The Courier News from Blytheville, Arkansas on September 1, 1952 · Page 2
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The Courier News from Blytheville, Arkansas · Page 2

Blytheville, Arkansas
Issue Date:
Monday, September 1, 1952
Page 2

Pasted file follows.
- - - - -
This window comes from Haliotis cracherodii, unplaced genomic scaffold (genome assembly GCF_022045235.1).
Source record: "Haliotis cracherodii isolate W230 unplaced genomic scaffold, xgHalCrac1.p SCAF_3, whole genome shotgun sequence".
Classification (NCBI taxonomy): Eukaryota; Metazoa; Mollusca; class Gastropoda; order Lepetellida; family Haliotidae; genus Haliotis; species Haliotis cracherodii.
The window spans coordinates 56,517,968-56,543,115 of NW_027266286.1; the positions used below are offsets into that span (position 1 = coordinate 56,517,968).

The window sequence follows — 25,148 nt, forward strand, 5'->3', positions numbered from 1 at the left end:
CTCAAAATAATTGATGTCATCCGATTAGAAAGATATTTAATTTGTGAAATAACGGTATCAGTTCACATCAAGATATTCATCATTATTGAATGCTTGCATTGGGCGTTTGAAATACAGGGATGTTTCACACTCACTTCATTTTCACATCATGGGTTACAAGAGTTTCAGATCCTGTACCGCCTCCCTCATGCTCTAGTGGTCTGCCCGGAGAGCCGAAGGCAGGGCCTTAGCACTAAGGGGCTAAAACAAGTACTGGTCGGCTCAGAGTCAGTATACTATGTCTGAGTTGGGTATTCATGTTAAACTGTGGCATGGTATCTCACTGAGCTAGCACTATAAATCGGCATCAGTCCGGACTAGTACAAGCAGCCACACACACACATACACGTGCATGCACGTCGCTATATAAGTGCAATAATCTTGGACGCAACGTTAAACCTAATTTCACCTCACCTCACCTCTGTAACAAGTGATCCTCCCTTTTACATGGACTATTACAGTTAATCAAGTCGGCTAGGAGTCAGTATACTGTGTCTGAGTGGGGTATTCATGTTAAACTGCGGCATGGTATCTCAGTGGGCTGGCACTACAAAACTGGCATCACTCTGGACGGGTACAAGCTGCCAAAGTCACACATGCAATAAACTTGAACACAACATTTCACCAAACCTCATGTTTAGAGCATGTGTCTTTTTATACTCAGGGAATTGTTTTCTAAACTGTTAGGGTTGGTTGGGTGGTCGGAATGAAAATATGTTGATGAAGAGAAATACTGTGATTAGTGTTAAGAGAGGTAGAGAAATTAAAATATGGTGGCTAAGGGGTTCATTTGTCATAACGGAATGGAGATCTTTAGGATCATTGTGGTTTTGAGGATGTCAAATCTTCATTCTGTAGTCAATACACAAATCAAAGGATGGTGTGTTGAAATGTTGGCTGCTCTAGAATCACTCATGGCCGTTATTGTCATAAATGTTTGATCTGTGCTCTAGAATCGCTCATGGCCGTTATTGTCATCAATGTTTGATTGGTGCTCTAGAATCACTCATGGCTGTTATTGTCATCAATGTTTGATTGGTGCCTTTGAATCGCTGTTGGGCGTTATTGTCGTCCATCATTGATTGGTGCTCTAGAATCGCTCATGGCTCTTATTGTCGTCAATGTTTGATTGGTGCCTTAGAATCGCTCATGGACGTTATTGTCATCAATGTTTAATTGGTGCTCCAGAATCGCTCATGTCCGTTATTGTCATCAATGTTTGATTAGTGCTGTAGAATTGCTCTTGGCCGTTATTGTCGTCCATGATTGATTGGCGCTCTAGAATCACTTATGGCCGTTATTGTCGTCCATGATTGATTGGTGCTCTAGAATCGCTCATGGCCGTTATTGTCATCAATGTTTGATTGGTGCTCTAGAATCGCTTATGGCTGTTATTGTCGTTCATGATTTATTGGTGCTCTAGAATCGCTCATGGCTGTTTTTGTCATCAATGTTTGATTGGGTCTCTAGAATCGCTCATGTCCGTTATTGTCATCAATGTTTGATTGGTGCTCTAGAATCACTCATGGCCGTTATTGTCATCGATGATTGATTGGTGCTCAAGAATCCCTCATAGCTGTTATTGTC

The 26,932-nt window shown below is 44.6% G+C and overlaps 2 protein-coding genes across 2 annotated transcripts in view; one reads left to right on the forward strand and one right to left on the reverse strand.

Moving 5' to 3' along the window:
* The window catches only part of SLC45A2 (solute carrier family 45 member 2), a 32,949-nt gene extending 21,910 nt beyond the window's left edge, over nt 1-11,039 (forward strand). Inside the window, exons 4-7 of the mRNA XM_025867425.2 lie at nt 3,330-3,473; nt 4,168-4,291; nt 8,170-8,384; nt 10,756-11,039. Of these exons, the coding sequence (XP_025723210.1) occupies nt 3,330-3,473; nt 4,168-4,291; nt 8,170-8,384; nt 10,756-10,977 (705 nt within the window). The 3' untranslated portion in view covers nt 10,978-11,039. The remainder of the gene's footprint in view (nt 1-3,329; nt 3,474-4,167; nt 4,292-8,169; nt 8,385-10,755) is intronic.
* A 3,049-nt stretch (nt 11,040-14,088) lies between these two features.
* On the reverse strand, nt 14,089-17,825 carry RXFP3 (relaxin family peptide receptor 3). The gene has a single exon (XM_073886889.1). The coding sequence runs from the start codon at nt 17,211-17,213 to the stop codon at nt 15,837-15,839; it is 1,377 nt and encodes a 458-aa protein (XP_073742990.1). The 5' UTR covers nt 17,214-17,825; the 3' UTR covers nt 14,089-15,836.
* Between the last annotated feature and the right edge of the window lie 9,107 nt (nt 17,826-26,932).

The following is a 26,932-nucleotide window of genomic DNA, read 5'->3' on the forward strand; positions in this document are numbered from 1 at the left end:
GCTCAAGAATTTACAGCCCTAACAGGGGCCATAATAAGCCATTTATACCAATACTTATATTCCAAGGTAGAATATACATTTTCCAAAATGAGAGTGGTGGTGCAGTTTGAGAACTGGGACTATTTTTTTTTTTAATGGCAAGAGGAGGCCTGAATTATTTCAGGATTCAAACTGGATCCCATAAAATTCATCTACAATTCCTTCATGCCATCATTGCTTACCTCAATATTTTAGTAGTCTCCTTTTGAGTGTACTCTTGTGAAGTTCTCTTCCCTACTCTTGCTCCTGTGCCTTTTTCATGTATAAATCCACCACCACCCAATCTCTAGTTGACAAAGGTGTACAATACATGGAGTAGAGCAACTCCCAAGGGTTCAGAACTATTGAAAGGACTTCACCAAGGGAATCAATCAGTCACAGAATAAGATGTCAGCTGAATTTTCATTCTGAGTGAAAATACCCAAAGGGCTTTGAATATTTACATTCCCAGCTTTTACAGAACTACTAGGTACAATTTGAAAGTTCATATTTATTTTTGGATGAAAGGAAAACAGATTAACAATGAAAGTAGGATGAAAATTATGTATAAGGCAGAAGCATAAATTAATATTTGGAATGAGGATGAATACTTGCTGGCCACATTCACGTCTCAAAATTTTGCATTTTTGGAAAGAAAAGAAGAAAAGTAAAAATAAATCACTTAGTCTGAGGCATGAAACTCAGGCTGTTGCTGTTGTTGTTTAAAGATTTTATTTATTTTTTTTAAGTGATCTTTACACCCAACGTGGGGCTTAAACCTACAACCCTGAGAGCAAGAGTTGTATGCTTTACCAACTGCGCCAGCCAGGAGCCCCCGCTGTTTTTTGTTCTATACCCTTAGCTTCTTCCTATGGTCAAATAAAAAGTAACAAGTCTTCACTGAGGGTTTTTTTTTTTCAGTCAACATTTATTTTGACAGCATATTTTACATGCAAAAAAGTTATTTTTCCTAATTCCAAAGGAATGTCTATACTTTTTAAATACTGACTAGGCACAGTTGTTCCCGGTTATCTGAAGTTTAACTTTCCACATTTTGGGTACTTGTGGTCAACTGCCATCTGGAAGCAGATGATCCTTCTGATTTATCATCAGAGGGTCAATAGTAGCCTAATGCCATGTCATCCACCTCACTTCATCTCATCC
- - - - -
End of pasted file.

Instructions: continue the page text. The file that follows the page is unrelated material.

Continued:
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PAGE TWO Man Charged with Murdering Wife In Auto Attempt at 'Perfect Crime' BLYTHEVILLE (AUK.) COURIER NEWS BALTIMORE W—Maryland police, who claim they hnve stripped the accident- masquerade costume oil of a brutal killing, ate charging ft quiet New York office manager with the "perfect murder" of his Sunday School teacher wife. The plot that police said led lo the death of 33-year-old Dorothy May Grammcr involved a scheme so engineered that the woman appeared lo have died in a traffic accident—actually witnessed by two Baltimore city policemen. G. Edward Crammer and the woman he Is accused of beating to death seem strangely out of cliir- acter in the story unfolded on a Baltimore police docket. She Is described by neighbors tn the well-ordered Bronx apartment community where she lived as n "sweet, nice person," n woman "without an enemy in the world." Called "Quiet Man" Crammer, who sometimes served as an usher In liie Methodist church they attended, is described as a "quiet man" by his nc-U?h- bors. His wife, the mother of three, devoted extensive lime to Campfire Girls and Bluebirds, neighbors said. Her body was found In r>n overturned car early the morning of Aug. 20 near Towson, Mrl,. where the couple had been living since Ihe recent death of her father. Two policemen had seen the car careening wildly down the hill, the engine roaring at full throttle. The wheels of the car were still spinning when they removed the woman's body. It appeared to be a rouiine highway tragedy, brought on by too much speed nncl pcor control, Yet the woman's battered body didn't seem to match up very well with the moderately damaged condition of the cnr in the view of police. Blood slfilns In Ihe cnr didn't run Ihe way they should, when the tipped positions of -the car was considered, and 1 there were too few bruises on Ihe woman's body nnd too many gashes on her head. Chief Medical Examiner Dr. Russell S. Fisher pointed out that dead bodies do not bruise. And, he Kiiid, there WHS nothing in the car that could have caused the deep cuts and gashes on her forehead. There weren't even any broken windows. Besides, a pebble had liccn forced under the accelerator to keep it down. His verdict — murder. State's Ally. Anselm Sodaro lust night ordered the charges to be placed today. Sodaro said investigators had the weapon with which Mrs. Grammer was beaten to death. Police have in their possession - • •*• Briton Plans for 150 Seat Airliner LONDON W) — A major British airplane manufacturer says it Is drawing plans lor n ISO-scat jet nir- llner which would make the 3,455- mile Lomlon-to-Ncw York Atlantic crossing In less than eight hours. The aircraft firm. Handley Pnge, Ltd., said it expected the plane to have a load capacity or 50,000 pounds and to operate at a cost of about 1 1-6 U. S. cents per passenger per mile, A company announcement said the non-stop crossing from New York to London would-'take 6',i hours, while the westward flight, because of prevailing winds, would take an hour longer. on Iron pine, 12 to 15 inches long and about l',i Inches In diameter. Crammer was contacted at his New York office the morning o! Aug. 20. He told police that hl.s wife had driven him to the railroad station In Baltimore nt 11:20 viic MONDAY, SEPTEMBER 1, I95Z News of Men In the Service James Bell, son of Mrs. Bobbie Hell of Biytiicvlllc, has been promoted to staff sergeant while ". *•' *'«lii.lulvl I; «v ii.^u LUC I Jl,vin.u lu nlrtll BlirgeallL WI1I1C .SOJ'Y- nlnht before and thai he had caught i Ing with Company u o! the 223rd a train for New York. He came to Towson and rc- mnlned In bed for a few days at the home of his wife's ninthcr. Ecuador Educator Feels His School Ahead of Mexico MEXICO CITY in-Thc rector of the University of Gunynqull, Ecuador, says a university's independence depends on its' freedom from economic control, and he reckons his school Is bctlcr off in that respect than the Universitv of Mexico. The educator. Miguel Marias Samnmcgo. wiio is tourint; Mexl- 1 can schools, explained it like this- Mexico's university s supported bv a government grunt. Guayaquil's pass its bills svi,h i he ( a : IO from a 10-ccntavos tax on each bottle ol ueer sok!. STOCKING UP FOR CHRISTMAS—S-nla's helpers get no summer vacation as Mrs. Alton E. Parker, BoTiimore Hod Cross volunteer, above, will tell you. She is filling gift stockings which arc "not lo he opened unlil Christmas." The KiU-ftlled socks will no lo wounded and ill service personnel in military hospitals overseas and able-bodied servicemen in isolated outposts. Copper Industry's 'Big Four' Sign Pay Hike Pact v/hh Union DENVER l/n— An agreement providing for R wage increase and other benefits was signed Into yesterday by officials of the Independent union of Mine, Mill and Smelter Workers arai representatives of two more of the copper industry's "BtB Pour" companies. Union President John Clark announced at his Denver headrmar- ters that settlements had been reached with the Anaconda Copper Mining Co. -and the American Smelting and Refining Co. Clark satd the Anaconda agreement calls for n wage of 8 cents across the board, retroactive to July 1, plus throe weeks vacation after 15 years nnd a company contribution of 51) cents monthly lowiud a hospital and medical plan. The contract, was extended for another year with a reopening clnuso on all economic features July 1, 1063, Clark added. The ment, which rims for one year, provides for a wage Increase of 8 cents an hour and an additional . American Smelting settle- Oil Agreements Are Revised in Lebanon BEIRUT. Lebanon lift— Lebanon has quadrupled its Income from for- et?a oil companies by quietly negotiating new agreements with the Iroq Petroleum Co. and the Trans- Arabian Pipeline. As presented lo Parliament for ratification, the new agreements will increase Lebanon's annua come from nil companies (rom *725.i-!3 to $2,351,511. In case boring countries improve their agreements with pipeline companies, Lebanon's revenue will be increased automatically in proportion. roclassi [lent ton of i.J, cent an hour In each wage bracket up lo n top of 10 cents. Clark said. It also calls for a number of fringe benefits, dctnils of which were not divulged. Union employes of the two firms arc expected lo ratify the settlement this week, the union president said. Both agreements are similar to ono reached with Phelps Dodge Copper Co. two weeks nf-o. Kcn- necntt Copper Co. Is (lie only one among the Big Pour which has not yet reached agreement with the Unions. Negotiations with Kcn- necott were broken oft last Thursday. Infantry Division In Korea. He has been in Korea lor the past H monlhs. Pfc. Travis Hirminghajn, Jr.. of Kcnnett. Mo., is currently attached to n liattery of the Mlh Filed Arllllrry Battalion In Korea as a switchboard operator. Airman First, Class Lewis F In- Grimi. son of Mrs. viola c. In«ram of LiiKora. is now serving uiih the 35th Fishier Inlercentor Wini; in Japan. He Is a clerk In the atl- nitnlslralive section assigned lo im aircraft control and warning group Franklin D. Poc,. seaman. USN. son of Mr. and Mrs. Jerry N Poe of Ix-ochvlllp, is serving aboard the hnttleshlp USS Iowa in the Far Jamns n. Coille. commlJSnrvnun seaman. URN, son of Mr. nnd Mrs J H. Collie of Rt. 1. l.uxnra, Ins rcnorlrd lor rluiv nbrard the .submarine URS Batfi5h. Pvl. Melnin T,. Smith, son of Mr. anil Mrs. Leslie fimlth n! R( |, Hi "II. M«. !<: lm«r*»tl</ sr-n'iri; with (hi. 28th Infantry Division in Germany. COMI'I.F.TKS TRAIN1NR — Kenneth W. Wyatt, fireman apprentice, JJSN, son of Mr. acid Mrs. Orvlllc Wyatt of Dlythevillc lias completed recruit training at Great Lakes, III., and has been assigned to duty aboard the aircraft carrier USS Midway. Col .laoklc- Dewier, husband of Mr*. Jttlbv no-rfr-r of ManMa. tins been cradnalrd from Ihe F»vr-i>th Arrnv's Moii-r^innr^sitined Officers Arndemv at Munich. Oe^manv. He Is pttneh«"l to (he mth .S'-rnal Operations n,T«nlinn as a lineman. Pfc. olr-n H Hnlchinmn. hus. n!>ntl of Mrs. norothv imtchlnsnn of A-lwl. Mo.. rp"e'lllv wa.s arffl- lrtl from the •»>-i1 n,f n n| rv ni- -inn's I.e^f'ers Sci'"ol in Ponn,/.r n rrm-'i". H>- Is n rlfioninn in Company E of the injnd RcRlmcnt. Pii. Kara R. C'i'iVic. i,usl)-"i<l nf Mrs. H:-7."l Left Chlitj^ of PL 2, R'TV. Mr... Is no\v snrvint: »"!th the Jlrrlica) comnnnv of Ihe l"\\ fn- fantry nepiment in eastern Korcrc. Valuable Dog Shot; Waitress Most Unhappy Pvl. Oi'cn J. .Inmtron. h'i=han<1' nf Mrs. Mar-rarct Jamison of Hnvti. Mo. has been assigned to the Army's Alaska General Dnpnt ft. "ort Rfrhtirrison. He Is a surmly hinder in the 500th Quartermaster Service Company. Cnl. I.r-rov Adnms of Orr-nla is nresmtji' servin» in O«rmany with the 2nd Armored Division. P'.-t. Tom June.'!, Jr.. son of Mr. and Mrs. Tom Jones. Si-., of Oscc- n)n. Is nr.tnrhrrl to (lie X ronis In Kr.vrn Hn is n rtmnonerr wilh the G-!3rd Field Artillery Battalion. Donald E. Harris of Rt. 2. Seiiath, Mo., hns been nroinottyt fo roroorat while serviim with Ihr jjth I"tantcfe Division in Faster n Korea. He'ls a 1 Hfhman In Oomnany K of the 35th infantry Regiment. KNBS BASIC—Airman William N, Ogle, son of Mrs. Thclma Ogle, of Rt. 3. Blytheville, is completing his basic training course at Lnck- lanct Air Force Base, San Antonio Texas. often gone hungry to fccrt her three gifint doffs, reported (o police recently that she's lighting mad. Somebody has shot one of her hu«c Douvlcr dcs Flanders animals to death. The clog weighed nlmnst ISO pounds and was vnlucd by Mrs. Dorothy Vnntlcr Pol at $1,500. She said ihe Nctnerlands police use the breed to catch criminals, and there are only about 60 of the animals in the United States. Opium-Growinq Gets Status of Legality TEL AVIV W)—Opium and hashish for medical nnd scientific purposes are lo be grown in Israel now that preliminary experiments at. the Wcfzmann Institute nt Rchovot hnve proved succc'.ssful. The local cultivation of these drugs, hitherto imported, VLCCUCU u special amendment to the Habit- forming Drugs Act. Jock Frees Treed Boy in Newark, N.J. NEWARK, N. J. <v, - A woman called police when she heard Gerald Grande Jr. screaming from his 12-foot-high perch in a nearby tree. When the emergency squad arrived they found GeraM's right knee securely wedged into a crotch of the tree. After pulling and lugging efforts had tailed the youngster was freed Wheiva smaMJiydraulic Jack finally -forced: tli£.bSnches. apart. Oil Imports Are Cut ' By Philippine Islands MANILA OP)—The Philippines will cut oil impoite 15 per cent this year nnd government and private transportation officials have agreed to curtail fuel consumption sharply. Miguel Cuadcrno, governor of the Central Bank. Informed a recent meeting of government and transportation officials that allocations for oil imports are being cut to 54 miihon, dollars this year from 63 million dollars last year to conserve dollar reserves. Read Courier News Clnssiflrd Matlre.s.s, AuUinioliilr, nnd Furniture UPHOLSTERY All work funranlced lYompt service 1'HOXK ISli) SMITH MATTRESS CO. m.vllievlllc Air Base Fall Registration ROCK1E SMIITH SCHOOL OF DANCING Wednesday & Thursday September 3 & 4th 2 till 5 P.M. ROSE ROOM-HOTEL NOBLE Tap, Toe, liallet, Acrobatics and Ballroom Pauline Turner Phone'23-13 Rockie Smith Phone Ads placed before 9 a.m. will appear same day All classified advertising'payable in fdvance. YTHEVILLE COURIER NEWS Politicians Schedule for This Week By The Associated Press This week's political calendar for President Truman and the major candidates: (all times are Eastern Standard). MONDAY 9:30 a. m.—Gen. Dwlght D, Eisenhower, Republican prcsldeminl candidate, speaks to National As- socation of Letter Carriers in New York City. .12 noon—Gov. Adlal E. Stevenson, Democratic nominee for president, makes major address in Detroit (CBS-TV national network). Also talks In Grand Rapids 'and Flint. Mich. 9:30 p. m.—President Truman addresses joint CIO-AFI, rally at Milwaukee (CBS radio). En route he may make rear platform talks al Pittsburgh (1:55 a. m.) and Crestline, O. (12:05'p. m.). Sen. John J. Sparkman, Devio-' cralic vice presidential candidate, speaks in Los Angeles, San Diego and Sacramento, Calif., Monday and Tuesday. TUESDAY 12 noon—Eisenhower starts tvx>- day Southern swing wilh speech in Atlanta, appearing later in day at Jacksonville and Miami, Fla. 12:45 p. in.—Truman may make rear platform appearance at Parkersburg, w. Va.. followed by slops at Clarksburg (2:45), G r a /1 o n 13:55), Keyser 61 and Marlins- burg (7:55), all in West Virginia, on return trip to Washington. Stevenson in Springfield, working. Sen. Richard M. Nixon, Republican vice presidential candidate, meets Gov. Frederick Payne of Maine at Waterville. attends GOP conference at Belgrade Lakes, talks in Skowhegan, Pittsfietd and at Bangor rally. WEDNESDAY Eisenhower speaks in Tampa, Birmingham and Little Rock. Stevenson, at Springfield office. Nixon visits Hocklanri, Me., nnd talks at Auburn, Lewiston and Sanford. Sparkman leaves Los Angeles at 5 p. m. by train for Albuquerque. THURSDAY 8:30 p. m.—Eisenhower delivers major address at Philadelphia's Convention Hall. (Raciio-TVI. Stevenson at Springfield office. Nixon attends reception of women Republicans at Hartford. Conn., holds afternoon news conference! and addresses special CiOP State Convention in evening. Sparkman arrives Albuquerque at 11:25. drives lo Santa Fe to spend the night. FRIDAY Stevenson meets at Denver with supporters from II Western stales and al night gives televised speech, Eisenhower confers with Illinois, Indiana and Michigan supporters nt Chicago. At 9 p. m. he addresses Cook County. Ill,, precinct captains in Chicago Opera Hovis. Sparkman addresses Democratic LOOKING OVER THEIR OVERSEAS FAVORITE-Velerans or overseas service give wide-eyed approval to Chat-lotto VVinson, Shenandoah, p a ., beauty they recently voted "the girl we would line most to see overseas." Also high In vote totals cast for Javoriles at the New York veterans' meeting was Cathy Pope, left, ol Youngstown, Ohio, a pretty USO entertainer. The boys said tncy want to sec more eirls their own age in USO shows. rally at Las Cruccs, N. M., nt 6 p. in. Nixon holds series of conferences in Portland. Me., attends noon rally of Maine Young Republicans, and makes major address nt West- broolt Park, Westbrook, during evening. SATURDAY 8 P. M. — Eisenhower talks to crowd at National Plowing Contest, Kasson. Minn., after news conference in Rochester,' Minn. Afternoon, Stevenson delivers major farm speech at Kasson plowing contest. Nixon talks at Saco. Me.. Yarmouth, Freepon, Brunswick, and attends rally in Augusta. Sparkman attends state - wide Democratic rally at Durant, Okla.. and later addresses party dinner in Tulsa. Sad Customer Now Knows 'Some Girls Know How' Is Only a Cook Book GRAND RAPIDS. Mich. O>,_/ Grand Rapids man recently re , ceived a circular through, ih/ mail, advertising a book as "s^r> ^ saiional, shocking, exiotic." f j, Sample chapter readings tfere ; « included: "Some girls know how." i\ "Since Eve ate apples' and "Bachelor bait." Also enclosed was a picture of a scantily attired beauty. The prospective customer order- . ed a copy. When it arrived, he|\t complained to the Better Business ' Bureau and demanded his-money back. How should he have known he was going to get a cook book? Have You a Musical Child? Give them the iidvnnlajfe of study tvilh (rained specialists in Piano-Organ-Voice Fall Registration Begins Sat., Sept. 6 FOWLSTON SCHOOL OF MUSIC . Members of: National Guild nf Piano Teachers and (lie National Association of Teachers of Sinrane TEACHERS ACCREDITED BY ARKANSAS DEPT- OF EDUCATION. 815 Chickasawba Phone 2049 I DIDN'T -KNOW... , . . until my neighbor told me that the best place to find terrific bargains is in the COURIER classified ads. I know now! I always read them! why money is needed Service lo the Indivirfiial user is only par! of (he story. Increases in demand for water are 25 to 50 per cent ahead of increases in population. We've found more ways to use wafer. Take nir conditioning that pleasant luxury to which we've grown more and more accustomed. The water requirements of a single air com!ilioni n( c svstcm can equal those of a small city. Industry finds increasing uses for waler. Nylon, Iliey sav is made from «ir, cold and water- Other processes of the cxpiaiuiinu chemical industry are also thirsty. Tn (he manufacture of ray,',,, r nr instance. 100 gallons of water are rcijuired to produce a single pound of cloth. Production of a ton of smokeless powder involves 50000 gallons of wRtcr. And 65,000 gallons are used in Ihe manufacture of one ton of steel. If we are lo keep on hrinfjinir «-,i| er from where if (n where people want it and need it, we must build more reservoirs, more storage tanks, more pumping stations, more treatment plants more aqueducts and dislrirmlion mains. ' ' H will all lake more money. Blytheville Water Co. "Water It Your Cheapest Commodity"